By David R. Adler on July 1, 2003
It’s raining lightly in Harlem, but the day’s business is taking place indoors, in a funky, Afrocentric boutique known simply as “The Brownstone.” Tony Haywood, the founder of HiPNOTIC records, is up fromWashington D.C. to supervise a photo shoot for guitarist Jeff Ray‘s The Walkup, the next CD slated for release on the label. (Full disclosure: I wrote the liner notes for The Walkup.)
The Brownstone’s lightswitch covers are delicately hand-painted; its fully functional hair salon looks and feels more like a living room. A tall, slender African-American woman carefully irons the shirts that Ray will soon pose in. Meanwhile, Ray relaxes in a T-shirt and sweats, listening to his own record on a boombox cranked to high volume. The drummer on the album, Victor Wise, sips a Heineken as he browses the nearest available magazine, Manhattan Bride. Haywood is positioned, smiling and stock-still, on the impressive wooden staircase, standing in as a model while the crew adjusts its lights and equipment. The photographer is Haywood’s cousin. It doesn’t get much more “indie” than this.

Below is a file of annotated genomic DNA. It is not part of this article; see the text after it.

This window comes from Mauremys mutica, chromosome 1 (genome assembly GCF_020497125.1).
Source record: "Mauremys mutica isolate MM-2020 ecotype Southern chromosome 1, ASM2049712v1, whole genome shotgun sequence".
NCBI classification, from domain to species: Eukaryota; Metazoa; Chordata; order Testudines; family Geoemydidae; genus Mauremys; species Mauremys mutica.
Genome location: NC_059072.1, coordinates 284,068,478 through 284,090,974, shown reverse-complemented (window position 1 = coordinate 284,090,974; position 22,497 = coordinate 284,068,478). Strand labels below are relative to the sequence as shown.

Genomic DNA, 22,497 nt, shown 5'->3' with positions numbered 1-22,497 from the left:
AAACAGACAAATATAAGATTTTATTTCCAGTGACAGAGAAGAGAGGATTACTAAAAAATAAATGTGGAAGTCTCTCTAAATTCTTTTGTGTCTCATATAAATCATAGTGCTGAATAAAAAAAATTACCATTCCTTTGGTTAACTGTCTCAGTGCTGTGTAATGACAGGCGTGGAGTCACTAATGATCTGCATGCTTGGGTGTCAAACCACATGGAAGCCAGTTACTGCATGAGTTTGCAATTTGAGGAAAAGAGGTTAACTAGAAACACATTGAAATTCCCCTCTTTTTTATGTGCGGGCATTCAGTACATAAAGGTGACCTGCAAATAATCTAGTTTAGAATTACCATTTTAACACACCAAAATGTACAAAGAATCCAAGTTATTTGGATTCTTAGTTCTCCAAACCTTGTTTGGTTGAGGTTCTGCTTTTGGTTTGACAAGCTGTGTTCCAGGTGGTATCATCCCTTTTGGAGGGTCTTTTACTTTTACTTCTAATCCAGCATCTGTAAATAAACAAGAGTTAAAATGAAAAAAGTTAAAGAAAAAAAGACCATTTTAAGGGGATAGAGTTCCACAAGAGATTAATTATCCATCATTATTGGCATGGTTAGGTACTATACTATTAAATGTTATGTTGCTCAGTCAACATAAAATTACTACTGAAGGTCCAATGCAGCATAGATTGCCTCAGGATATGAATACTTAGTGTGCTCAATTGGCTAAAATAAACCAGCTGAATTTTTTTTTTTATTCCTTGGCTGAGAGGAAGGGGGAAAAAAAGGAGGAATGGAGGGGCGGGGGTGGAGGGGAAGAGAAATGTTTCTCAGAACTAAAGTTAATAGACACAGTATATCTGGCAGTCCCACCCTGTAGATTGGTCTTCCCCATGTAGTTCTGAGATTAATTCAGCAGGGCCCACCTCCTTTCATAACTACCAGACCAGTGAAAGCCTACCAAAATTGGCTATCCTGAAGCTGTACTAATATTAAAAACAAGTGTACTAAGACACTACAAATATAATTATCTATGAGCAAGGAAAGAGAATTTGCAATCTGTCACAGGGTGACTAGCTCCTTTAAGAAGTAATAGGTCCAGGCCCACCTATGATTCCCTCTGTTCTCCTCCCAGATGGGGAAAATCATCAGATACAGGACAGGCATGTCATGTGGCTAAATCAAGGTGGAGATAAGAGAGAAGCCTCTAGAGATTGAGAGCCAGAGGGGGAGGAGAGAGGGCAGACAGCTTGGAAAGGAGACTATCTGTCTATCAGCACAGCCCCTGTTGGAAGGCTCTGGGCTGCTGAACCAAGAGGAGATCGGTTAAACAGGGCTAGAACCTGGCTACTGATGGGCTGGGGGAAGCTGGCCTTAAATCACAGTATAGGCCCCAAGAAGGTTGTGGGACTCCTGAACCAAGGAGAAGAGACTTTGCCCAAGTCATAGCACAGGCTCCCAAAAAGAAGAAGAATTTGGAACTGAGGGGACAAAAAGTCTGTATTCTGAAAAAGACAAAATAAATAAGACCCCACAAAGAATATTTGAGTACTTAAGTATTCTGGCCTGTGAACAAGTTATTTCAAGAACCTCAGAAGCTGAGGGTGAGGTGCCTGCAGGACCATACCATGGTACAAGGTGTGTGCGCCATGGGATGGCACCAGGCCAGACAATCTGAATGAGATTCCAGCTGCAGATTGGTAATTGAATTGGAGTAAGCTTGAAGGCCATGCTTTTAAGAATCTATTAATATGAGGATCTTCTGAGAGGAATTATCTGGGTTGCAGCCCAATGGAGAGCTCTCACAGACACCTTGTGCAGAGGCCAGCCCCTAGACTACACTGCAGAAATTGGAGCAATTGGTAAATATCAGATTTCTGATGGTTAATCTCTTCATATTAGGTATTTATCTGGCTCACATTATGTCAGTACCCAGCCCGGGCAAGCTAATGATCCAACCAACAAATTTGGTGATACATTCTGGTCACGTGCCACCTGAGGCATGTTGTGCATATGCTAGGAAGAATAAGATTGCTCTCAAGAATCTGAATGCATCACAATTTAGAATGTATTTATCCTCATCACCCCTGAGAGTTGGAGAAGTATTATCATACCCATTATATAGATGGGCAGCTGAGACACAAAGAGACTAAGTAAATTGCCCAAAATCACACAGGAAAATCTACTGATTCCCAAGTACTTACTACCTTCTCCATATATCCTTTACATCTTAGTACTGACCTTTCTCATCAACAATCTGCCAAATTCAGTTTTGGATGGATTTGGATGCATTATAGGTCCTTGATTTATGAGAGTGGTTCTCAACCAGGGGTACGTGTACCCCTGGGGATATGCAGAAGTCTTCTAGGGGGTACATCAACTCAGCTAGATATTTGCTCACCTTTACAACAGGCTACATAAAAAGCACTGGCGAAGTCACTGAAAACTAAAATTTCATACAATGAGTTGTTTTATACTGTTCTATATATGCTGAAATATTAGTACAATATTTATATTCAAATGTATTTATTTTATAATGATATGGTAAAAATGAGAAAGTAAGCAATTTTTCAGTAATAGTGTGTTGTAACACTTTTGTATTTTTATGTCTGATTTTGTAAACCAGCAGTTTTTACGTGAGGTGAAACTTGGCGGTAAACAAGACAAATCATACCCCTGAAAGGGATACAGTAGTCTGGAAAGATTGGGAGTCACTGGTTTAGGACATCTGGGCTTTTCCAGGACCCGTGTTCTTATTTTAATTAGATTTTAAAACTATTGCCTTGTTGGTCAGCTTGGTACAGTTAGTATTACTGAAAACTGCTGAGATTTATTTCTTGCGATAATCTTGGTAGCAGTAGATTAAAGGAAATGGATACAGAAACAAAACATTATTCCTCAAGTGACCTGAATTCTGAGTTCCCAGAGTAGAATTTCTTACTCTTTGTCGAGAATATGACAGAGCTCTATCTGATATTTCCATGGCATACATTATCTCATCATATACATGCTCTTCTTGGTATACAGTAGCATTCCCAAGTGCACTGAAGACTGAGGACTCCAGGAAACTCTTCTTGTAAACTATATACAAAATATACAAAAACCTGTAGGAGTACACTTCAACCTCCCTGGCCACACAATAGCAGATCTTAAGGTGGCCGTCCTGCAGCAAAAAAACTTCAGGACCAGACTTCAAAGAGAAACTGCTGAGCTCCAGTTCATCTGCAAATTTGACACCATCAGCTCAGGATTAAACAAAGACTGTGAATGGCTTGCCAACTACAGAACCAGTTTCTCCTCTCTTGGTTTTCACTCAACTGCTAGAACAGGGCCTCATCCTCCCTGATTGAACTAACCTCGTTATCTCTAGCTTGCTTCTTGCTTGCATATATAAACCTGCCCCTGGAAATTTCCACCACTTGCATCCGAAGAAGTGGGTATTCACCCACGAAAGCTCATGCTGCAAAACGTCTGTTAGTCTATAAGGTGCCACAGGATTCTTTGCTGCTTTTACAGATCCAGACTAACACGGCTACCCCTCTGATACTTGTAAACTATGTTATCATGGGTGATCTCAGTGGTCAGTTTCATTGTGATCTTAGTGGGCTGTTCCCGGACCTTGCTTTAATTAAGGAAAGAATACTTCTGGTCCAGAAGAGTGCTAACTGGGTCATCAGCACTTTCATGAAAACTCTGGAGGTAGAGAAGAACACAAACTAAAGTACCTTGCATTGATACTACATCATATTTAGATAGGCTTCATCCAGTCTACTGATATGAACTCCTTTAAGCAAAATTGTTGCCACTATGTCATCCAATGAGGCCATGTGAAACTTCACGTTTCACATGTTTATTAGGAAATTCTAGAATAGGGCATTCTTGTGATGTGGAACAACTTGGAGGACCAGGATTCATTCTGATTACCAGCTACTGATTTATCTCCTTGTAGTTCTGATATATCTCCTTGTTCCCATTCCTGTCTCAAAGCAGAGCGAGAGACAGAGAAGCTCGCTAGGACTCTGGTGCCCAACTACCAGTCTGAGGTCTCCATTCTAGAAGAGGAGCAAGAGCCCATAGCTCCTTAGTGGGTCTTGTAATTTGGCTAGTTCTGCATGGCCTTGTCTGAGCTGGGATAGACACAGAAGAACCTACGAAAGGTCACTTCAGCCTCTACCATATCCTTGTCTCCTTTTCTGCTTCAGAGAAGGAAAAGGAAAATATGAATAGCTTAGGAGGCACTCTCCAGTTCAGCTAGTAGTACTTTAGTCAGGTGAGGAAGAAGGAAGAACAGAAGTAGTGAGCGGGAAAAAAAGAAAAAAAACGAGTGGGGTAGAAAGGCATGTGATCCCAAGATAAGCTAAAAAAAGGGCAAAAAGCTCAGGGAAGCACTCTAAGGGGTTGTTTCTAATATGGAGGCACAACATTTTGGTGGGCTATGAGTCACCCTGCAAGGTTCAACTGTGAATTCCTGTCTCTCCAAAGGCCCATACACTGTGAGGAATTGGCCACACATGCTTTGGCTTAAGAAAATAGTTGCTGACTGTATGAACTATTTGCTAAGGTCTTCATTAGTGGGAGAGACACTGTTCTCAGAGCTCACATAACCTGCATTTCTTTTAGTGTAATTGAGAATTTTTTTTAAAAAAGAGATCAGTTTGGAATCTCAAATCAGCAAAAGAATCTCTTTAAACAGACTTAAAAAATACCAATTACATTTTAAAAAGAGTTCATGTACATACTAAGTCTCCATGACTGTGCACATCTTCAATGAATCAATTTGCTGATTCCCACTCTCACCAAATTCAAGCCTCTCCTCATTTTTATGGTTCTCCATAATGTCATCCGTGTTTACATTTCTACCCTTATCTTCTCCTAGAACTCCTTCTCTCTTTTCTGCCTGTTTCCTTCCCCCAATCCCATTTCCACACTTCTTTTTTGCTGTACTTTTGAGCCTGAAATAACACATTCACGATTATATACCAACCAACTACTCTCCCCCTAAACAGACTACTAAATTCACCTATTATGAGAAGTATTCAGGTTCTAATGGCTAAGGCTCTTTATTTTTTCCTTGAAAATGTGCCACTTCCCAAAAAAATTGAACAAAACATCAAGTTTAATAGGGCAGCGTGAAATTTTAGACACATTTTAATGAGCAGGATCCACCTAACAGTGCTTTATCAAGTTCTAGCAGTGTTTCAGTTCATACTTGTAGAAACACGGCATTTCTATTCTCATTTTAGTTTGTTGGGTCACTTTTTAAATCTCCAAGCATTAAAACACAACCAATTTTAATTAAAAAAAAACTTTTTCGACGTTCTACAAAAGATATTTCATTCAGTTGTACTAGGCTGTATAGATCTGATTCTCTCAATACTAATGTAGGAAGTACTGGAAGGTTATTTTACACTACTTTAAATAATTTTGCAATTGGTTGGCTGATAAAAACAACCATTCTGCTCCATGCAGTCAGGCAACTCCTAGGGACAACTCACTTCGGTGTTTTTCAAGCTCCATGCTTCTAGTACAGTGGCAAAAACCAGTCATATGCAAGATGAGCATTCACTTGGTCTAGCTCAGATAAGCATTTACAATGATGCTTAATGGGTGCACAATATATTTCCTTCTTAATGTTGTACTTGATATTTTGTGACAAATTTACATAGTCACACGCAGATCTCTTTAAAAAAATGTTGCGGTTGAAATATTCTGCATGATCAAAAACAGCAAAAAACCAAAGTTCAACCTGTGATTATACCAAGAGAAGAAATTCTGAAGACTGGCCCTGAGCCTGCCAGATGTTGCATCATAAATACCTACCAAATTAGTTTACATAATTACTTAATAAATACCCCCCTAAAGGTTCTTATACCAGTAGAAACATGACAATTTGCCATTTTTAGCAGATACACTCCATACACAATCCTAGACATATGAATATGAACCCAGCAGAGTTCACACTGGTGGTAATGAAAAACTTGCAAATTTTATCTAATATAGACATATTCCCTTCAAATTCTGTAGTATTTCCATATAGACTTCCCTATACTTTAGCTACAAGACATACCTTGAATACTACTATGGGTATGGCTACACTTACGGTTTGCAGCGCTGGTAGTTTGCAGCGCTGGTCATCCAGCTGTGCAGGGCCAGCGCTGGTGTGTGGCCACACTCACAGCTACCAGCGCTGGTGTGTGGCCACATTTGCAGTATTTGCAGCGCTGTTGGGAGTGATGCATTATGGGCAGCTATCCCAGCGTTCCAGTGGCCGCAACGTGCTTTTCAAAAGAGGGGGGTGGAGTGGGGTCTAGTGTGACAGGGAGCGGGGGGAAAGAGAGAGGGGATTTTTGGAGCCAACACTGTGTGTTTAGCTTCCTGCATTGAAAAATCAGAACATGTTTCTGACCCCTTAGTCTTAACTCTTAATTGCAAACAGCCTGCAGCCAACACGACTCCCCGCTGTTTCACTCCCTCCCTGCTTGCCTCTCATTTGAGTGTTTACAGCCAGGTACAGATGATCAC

HiPNOTIC is the ultimate labor of love and still in its formative stages, with only five releases as of this writing (including The Walkup). There’s a good reason for Haywood’s relatively slow pace: “day gig” doesn’t begin to describe his work as minority counsel for the House Committee on Government Reform.
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